President-elect Donald Trump is on offense against the intelligence community’s conclusion that the Russian government meddled in the U.S. election, declaring intel officials are in the tank for Democrats and there’s no way to know much of anything in cyberspace unless you catch a hacker in the act.
Trump’s wrong, but not as wrong as many think.
Figuring out who did what in cyberspace is rarely a cut and dried proposition. Attribution requires intense study, extensive documentation and balancing myriad streams of evidence. Even then, intelligence agencies and most private sector threat trackers speak in probabilities and levels of confidence rather than hard conclusions.
“Unless you have physical, forensic evidence, someone at the keyboard operating that attack, you’ll never have 100 percent confidence,” said Justin Harvey, managing director for Accenture’s incident response practice. “We’re living in a world where attribution is you’re basically beyond a reasonable doubt … I live in a 90 percent kind of world.”
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Harvey previously worked for both Mandiant and Fidelis, two leading cybersecurity firms that reviewed and supported the assessment by cyber firm CrowdStrike that Russian hacking groups nicknamed “Cozy Bear” and “Fancy Bear” were responsible for breaches at the Democratic National Committee and Democratic Congressional Campaign Committee.
Having reviewed some of the private evidence from those investigations, Harvey said he’s confident the assessment is correct. If non-insiders doubt the conclusions, however, he understands.
Based on evidence made public, he said, that case would be much more difficult to make.
“I think it’s valid for some people to be doubtful because not everyone is a forensic investigator,” Harvey said. “Attribution is not an exact science and there are going to be people who have doubts. I think that’s valid and healthy.”
Fidelis Threat Systems Manager John Bambenek, who reviewed CrowdStrike’s evidence, puts his confidence level at 95 percent.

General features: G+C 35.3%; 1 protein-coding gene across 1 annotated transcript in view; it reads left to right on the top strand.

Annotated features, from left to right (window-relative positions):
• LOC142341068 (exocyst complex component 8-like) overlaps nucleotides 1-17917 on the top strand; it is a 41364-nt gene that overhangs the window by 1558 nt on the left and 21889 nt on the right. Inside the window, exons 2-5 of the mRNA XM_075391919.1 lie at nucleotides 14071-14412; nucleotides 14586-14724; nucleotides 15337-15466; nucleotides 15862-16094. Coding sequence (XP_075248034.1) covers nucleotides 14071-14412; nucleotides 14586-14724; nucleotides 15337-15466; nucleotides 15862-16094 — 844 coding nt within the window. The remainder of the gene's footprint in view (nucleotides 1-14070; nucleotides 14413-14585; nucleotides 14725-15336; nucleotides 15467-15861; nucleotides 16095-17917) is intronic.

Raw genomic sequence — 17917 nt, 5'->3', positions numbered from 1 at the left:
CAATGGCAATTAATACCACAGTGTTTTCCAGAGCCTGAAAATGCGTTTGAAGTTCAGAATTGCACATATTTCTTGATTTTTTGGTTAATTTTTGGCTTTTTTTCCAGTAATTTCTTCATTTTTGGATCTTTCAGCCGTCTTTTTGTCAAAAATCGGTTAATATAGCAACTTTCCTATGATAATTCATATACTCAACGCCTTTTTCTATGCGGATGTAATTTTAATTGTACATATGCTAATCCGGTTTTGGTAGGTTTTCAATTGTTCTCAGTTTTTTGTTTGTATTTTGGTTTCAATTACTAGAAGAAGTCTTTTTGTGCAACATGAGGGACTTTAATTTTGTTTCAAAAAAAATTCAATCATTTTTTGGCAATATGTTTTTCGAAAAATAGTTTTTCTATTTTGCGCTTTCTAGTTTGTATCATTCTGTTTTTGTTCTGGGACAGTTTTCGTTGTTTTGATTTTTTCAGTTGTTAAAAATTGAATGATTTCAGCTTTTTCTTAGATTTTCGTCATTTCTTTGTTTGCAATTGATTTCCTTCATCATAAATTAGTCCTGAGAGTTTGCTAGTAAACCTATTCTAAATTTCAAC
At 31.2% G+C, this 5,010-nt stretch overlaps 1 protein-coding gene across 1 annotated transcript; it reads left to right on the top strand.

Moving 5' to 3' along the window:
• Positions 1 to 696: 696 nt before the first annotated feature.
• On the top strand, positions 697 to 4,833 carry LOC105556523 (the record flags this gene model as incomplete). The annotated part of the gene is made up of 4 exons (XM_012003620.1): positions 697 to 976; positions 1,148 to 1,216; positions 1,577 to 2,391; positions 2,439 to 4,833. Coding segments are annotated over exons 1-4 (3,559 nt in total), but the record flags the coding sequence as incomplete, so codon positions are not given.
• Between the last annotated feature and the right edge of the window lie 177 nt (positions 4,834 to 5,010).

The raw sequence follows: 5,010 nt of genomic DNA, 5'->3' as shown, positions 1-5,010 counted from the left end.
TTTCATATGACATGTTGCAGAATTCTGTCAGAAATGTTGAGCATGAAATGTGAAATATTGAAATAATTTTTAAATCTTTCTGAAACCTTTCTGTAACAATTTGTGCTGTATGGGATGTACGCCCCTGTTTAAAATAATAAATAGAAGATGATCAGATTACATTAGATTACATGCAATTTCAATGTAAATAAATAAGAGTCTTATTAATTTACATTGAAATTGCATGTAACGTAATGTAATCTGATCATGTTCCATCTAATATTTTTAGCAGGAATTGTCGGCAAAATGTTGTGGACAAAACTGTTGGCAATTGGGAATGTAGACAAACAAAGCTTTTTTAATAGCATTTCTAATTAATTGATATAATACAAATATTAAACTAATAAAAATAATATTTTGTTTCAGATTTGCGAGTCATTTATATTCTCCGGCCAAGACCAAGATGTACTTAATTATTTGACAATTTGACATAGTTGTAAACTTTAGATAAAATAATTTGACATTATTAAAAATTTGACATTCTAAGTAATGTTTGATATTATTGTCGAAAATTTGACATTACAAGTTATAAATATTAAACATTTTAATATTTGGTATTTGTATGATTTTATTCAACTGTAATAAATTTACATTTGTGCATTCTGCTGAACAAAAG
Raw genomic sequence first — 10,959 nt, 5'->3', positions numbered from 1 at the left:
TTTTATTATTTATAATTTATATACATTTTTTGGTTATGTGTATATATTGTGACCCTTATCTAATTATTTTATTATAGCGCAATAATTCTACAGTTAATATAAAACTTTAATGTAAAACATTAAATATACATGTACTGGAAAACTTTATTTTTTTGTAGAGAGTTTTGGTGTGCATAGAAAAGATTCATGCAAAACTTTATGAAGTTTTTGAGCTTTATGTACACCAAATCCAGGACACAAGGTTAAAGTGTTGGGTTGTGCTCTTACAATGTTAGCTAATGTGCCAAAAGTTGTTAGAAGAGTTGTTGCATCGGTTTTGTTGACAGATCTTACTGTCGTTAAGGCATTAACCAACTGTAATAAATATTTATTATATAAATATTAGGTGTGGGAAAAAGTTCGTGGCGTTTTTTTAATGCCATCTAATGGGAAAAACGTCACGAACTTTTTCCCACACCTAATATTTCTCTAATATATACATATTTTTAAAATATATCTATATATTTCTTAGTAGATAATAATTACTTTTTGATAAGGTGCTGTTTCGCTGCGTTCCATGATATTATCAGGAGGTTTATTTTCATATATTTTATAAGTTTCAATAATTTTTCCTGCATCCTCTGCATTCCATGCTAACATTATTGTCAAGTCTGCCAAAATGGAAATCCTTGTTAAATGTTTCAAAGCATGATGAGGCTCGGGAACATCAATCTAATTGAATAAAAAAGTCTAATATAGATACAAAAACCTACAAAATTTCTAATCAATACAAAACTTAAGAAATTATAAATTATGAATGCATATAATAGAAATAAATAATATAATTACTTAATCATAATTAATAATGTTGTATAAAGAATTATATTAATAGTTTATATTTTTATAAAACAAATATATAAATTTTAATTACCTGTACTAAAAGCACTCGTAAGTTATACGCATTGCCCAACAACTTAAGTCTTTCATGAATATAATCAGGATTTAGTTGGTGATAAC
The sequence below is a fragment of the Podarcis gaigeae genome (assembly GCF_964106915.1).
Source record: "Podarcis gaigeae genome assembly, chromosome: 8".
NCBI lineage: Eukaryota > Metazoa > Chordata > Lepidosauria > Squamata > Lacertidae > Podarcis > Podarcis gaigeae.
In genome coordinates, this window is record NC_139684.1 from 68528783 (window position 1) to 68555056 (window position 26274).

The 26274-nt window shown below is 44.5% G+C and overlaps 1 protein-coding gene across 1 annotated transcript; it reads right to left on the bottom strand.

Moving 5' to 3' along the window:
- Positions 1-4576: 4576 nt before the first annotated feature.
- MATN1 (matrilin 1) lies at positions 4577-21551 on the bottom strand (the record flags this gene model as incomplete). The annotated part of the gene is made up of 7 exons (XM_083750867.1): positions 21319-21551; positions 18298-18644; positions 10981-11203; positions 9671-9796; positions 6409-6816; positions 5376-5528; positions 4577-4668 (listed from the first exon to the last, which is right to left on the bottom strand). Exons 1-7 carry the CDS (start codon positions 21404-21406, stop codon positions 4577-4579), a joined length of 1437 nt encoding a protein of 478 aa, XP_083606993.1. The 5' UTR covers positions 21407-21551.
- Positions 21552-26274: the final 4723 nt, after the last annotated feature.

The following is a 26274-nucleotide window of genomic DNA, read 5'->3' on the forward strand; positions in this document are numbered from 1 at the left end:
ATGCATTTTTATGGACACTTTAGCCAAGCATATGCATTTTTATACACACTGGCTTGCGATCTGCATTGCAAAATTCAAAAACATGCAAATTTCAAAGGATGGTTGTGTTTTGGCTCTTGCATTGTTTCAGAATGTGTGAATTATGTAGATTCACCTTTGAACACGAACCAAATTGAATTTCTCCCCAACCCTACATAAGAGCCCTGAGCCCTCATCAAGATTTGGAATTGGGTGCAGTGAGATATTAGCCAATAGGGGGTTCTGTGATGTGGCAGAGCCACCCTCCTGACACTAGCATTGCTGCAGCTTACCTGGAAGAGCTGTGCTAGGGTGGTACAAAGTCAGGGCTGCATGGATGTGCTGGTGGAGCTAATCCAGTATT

“As a general rule, anyone who says their confidence is 100 percent is probably not doing their work,” he said. “The first and most important question any intelligence analyst should have is: ‘Do I really know what I think I know.’”
In this case, CrowdStrike and Fidelis relied on several years of evidence from other hacks by Cozy Bear and Fancy Bear, also known as APT 28 and APT 29, including email breaches at the White House, State Department and Joint Chiefs of Staff. That evidence includes the malware used, the locations of computers and phishing emails that trick targets into downloading malware.
APT stands for “advanced persistent threat,” a term generally applied to nation state-backed hacking groups.
Bambenek compared the investigation process to literary scholars assessing whether a play purported to be written by Shakespeare is the genuine article.
“If you have enough data on something, invariably, there are fingerprints,” he said. “If you read all of Shakespeare’s manuscripts, his language, his oddities of grammar, the patterns, you can say [when confronted with a new manuscript], this is Shakespeare or this is someone pretending to be him.”
In response to claims, made by former UN Ambassador John Bolton and others, that the breach could have been a “false flag” operation in which one actor pretends to be another to throw investigators off the scent, Bambenek acknowledged he can’t rule that out 100 percent.
However, it would make little sense for any actor capable of such an operation to mount it, he said.
“Could China do it? Yeah. But why would China do it? A Trump presidency harms them,” he said.
The Israeli and Iranian governments might also be capable of such an operation, he said, but it would be out of character for both and likely contrary to Iran’s interests.
The assertion by Bolton, a possible Trump administration nominee, that the Obama administration might have carried out the operation, of course, begs the question why on Earth a Democratic president would want to harm the Democratic candidate for the presidency whom he was widely campaigning for.
To be clear, Trump is not confined to publicly available information or even to the information CrowdStrike and other firms have collected about the breaches. As president elect, he can review and interrogate information collected by intelligence agencies, which likely goes far beyond what CrowdStrike or another private sector firm can gather.
That likely includes human intelligence, such as tips from people close to the Russian government, and signals intelligence, such as compromised communications networks, said Jaime Blasco, vice president and chief scientist at the cybersecurity firm Alien Vault.